This species was featured as News of the Week on 19 October 2020:
Many members of the Peruvian poison frog genus Ranitomeya show a wide variety of color patterns, and two or more color morphs can exist within a single species. Ranitomeya sirensis has yellow stripes over most of its range, but has a deep red color in the Sira mountains near the Brazilian border. Twomey et al. (2020) investigate this divergent coloration to determine the nature of the pigments in the skin of these frogs and the patterns of gene expression underlying pigment processing. First, with chromatography, they identified the carotenoid pigments in the skin and liver. As in previous studies, they found carotenoids associated with yellow coloration in both morphs (with a substantially higher amount in the red morph), as well as a number of ketocarotenoids in the red morph. These are modified carotenoids associated with red coloration. They then found in genetic tests that the red morph expresses a dysfunctional form of beta-carotene oxygenase 2 (BCO2: a carotenoid cleavage enzyme), which normally degrades carotenoids. This allows carotenoids to build to higher concentrations in the red morph, consistent with the results of their chromatographic analyses. They also found significantly higher expression of a carotenoid ketolase (CYP3A80: a cytochrome P450 enzyme) in the livers of red morph frogs. This appears to be the key enzyme converting carotenoids to ketocarotenoids, hence giving the red morph its distinctive appearance. By combining chemical analyses of pigmentation with genomic analyses of gene expression, this study bridges the gap between genotype and phenotype, a key goal of evolutionary analysis (Written by Kyle Summers).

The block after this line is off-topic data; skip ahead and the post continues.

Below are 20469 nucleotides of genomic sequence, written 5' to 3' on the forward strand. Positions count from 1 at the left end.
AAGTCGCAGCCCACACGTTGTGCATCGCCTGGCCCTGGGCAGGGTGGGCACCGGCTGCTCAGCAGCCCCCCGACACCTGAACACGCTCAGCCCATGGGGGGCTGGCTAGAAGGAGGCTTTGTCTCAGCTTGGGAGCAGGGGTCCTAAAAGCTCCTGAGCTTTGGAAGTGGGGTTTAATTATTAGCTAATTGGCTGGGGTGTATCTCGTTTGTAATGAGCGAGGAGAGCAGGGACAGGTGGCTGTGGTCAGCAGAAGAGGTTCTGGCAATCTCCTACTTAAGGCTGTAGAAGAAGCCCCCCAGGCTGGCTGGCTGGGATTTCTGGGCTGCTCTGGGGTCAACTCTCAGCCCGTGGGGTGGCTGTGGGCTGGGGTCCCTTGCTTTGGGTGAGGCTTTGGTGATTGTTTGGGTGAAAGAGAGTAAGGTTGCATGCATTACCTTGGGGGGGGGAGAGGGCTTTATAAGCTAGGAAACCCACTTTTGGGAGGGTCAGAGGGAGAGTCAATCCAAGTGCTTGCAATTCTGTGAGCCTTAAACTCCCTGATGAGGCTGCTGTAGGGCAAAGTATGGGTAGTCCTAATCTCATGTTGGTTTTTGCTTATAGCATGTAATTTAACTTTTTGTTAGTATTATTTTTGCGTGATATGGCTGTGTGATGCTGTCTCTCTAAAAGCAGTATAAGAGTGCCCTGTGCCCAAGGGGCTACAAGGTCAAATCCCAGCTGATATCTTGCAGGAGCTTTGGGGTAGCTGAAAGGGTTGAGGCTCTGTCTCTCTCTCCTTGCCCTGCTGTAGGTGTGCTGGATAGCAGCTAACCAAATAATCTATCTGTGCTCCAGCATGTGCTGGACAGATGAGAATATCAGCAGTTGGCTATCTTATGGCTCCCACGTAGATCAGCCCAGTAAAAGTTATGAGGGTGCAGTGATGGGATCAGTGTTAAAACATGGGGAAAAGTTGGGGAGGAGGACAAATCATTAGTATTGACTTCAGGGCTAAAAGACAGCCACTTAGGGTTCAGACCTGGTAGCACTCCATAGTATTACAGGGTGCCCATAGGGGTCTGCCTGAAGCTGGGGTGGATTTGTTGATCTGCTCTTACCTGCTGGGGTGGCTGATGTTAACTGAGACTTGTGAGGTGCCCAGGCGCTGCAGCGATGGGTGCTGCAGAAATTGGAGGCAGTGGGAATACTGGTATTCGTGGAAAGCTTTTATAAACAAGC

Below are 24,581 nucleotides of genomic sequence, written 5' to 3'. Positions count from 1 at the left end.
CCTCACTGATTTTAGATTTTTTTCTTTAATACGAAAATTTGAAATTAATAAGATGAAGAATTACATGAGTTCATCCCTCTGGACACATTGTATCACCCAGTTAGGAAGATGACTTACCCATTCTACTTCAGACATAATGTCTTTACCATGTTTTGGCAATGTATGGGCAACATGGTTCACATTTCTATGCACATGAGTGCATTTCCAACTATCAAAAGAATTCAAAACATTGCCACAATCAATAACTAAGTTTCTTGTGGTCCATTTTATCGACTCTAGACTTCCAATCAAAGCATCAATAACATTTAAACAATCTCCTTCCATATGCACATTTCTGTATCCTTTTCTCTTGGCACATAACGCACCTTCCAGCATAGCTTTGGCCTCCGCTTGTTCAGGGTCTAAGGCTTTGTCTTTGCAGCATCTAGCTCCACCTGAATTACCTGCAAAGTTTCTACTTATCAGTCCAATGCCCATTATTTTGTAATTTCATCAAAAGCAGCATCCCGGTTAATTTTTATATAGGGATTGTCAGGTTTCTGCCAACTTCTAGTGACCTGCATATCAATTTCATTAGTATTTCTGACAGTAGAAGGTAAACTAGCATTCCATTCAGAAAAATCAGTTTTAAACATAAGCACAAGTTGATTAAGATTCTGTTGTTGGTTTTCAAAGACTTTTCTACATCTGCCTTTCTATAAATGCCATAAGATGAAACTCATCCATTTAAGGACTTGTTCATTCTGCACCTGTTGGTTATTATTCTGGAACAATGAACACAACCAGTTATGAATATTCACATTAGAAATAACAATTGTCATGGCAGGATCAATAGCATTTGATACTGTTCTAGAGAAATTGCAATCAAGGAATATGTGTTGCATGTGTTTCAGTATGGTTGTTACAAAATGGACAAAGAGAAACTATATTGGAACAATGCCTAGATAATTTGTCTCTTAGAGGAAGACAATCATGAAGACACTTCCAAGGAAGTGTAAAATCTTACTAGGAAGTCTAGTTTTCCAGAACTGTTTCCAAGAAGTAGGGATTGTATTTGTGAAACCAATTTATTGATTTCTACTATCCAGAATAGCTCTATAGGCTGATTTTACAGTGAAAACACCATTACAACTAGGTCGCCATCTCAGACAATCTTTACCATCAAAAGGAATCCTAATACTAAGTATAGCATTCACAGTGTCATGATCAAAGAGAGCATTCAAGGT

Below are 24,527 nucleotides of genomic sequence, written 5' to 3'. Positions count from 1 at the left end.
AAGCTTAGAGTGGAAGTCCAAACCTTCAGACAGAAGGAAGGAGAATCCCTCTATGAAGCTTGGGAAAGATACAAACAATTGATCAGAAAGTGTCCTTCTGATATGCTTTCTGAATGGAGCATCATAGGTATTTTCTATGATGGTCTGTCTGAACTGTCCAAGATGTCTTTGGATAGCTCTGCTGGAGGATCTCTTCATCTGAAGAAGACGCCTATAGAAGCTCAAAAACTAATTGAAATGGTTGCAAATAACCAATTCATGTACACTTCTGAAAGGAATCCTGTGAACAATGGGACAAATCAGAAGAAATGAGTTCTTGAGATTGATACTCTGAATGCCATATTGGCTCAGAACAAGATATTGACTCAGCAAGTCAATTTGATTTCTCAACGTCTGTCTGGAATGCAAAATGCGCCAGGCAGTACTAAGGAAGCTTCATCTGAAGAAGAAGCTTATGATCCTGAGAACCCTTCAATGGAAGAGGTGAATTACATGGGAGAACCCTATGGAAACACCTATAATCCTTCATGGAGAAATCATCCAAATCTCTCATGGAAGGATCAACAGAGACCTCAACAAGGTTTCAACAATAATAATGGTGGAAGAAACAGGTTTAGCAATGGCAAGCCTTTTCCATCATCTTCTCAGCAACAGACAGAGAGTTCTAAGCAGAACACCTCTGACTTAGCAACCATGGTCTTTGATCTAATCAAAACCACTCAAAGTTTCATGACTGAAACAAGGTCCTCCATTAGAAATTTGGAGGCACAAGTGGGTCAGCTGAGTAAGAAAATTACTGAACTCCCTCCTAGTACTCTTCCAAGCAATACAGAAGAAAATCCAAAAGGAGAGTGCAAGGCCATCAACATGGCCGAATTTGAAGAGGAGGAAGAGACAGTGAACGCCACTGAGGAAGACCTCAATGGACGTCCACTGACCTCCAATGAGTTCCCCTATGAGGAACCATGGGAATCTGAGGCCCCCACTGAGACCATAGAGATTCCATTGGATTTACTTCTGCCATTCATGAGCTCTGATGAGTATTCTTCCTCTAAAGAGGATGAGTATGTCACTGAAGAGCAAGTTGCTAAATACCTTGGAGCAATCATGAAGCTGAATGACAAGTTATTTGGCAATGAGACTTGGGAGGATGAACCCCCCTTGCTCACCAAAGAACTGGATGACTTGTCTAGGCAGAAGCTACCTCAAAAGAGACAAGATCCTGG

Aichinger, M. (1991). ''A new species of poison-dart frog (Anura:Dendrobatidae) from the Serrania de Sira, Peru.'' Herpetologica, 47, 1-5.
Brown J.L., Twomey E., Amézquita A., De Souza M.B., Caldwell J.P., Lötters S., Von May R., Melo-Sampaio P.R., Mejía-Vargas D., Perez-Peña P., Pepper M., Poelman E.H., Sanchez-Rodriguez M., and Summers K. (2011). "A taxonomic revision of the Neotropical poison frog genus Ranitomeya (Amphibia: Dendrobatidae)." Zootaxa, 3083, 1-120. [link]
Stuart, S., Hoffmann, M., Chanson, J., Cox, N., Berridge, R., Ramani, P., Young, B. (eds) (2008). Threatened Amphibians of the World. Lynx Edicions, IUCN, and Conservation International, Barcelona, Spain; Gland, Switzerland; and Arlington, Virginia, USA.
Von May, R., Catenazzi, A., Angulo, A., Brown, J. L., Carrillo, J., Chávez, G., Córdova, J. H., Curo, A., Delgado, A., Enciso, M. A., Gutiérrez, R., Lehr, E., Martinez, J. L., Medina-Müller, M., Miranda, A., Neira, D. R., Ochoa, J. A., Quiroz, A. J., Rodríguez, D. A., Rodríguez, L. O., Salas, A. W., and Seimon, T. (2008). ''Current state of conservation knowledge on threatened amphibian species in Peru.'' Tropical Conservation Science, 1(4), 376-396.
Originally submitted by: Keith Lui and Kellie Whittaker (first posted 2010-09-30)
Edited by: Kellie Whittaker, Brent Nguyen, Ann T. Chang (2020-10-19)
Species Account Citation: AmphibiaWeb 2020 Ranitomeya sirensis: Sira Poison Frog <https://amphibiaweb.org/species/6580> University of California, Berkeley, CA, USA. Accessed Sep 24, 2023.
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Citation: AmphibiaWeb. 2023. <https://amphibiaweb.org> University of California, Berkeley, CA, USA. Accessed 24 Sep 2023.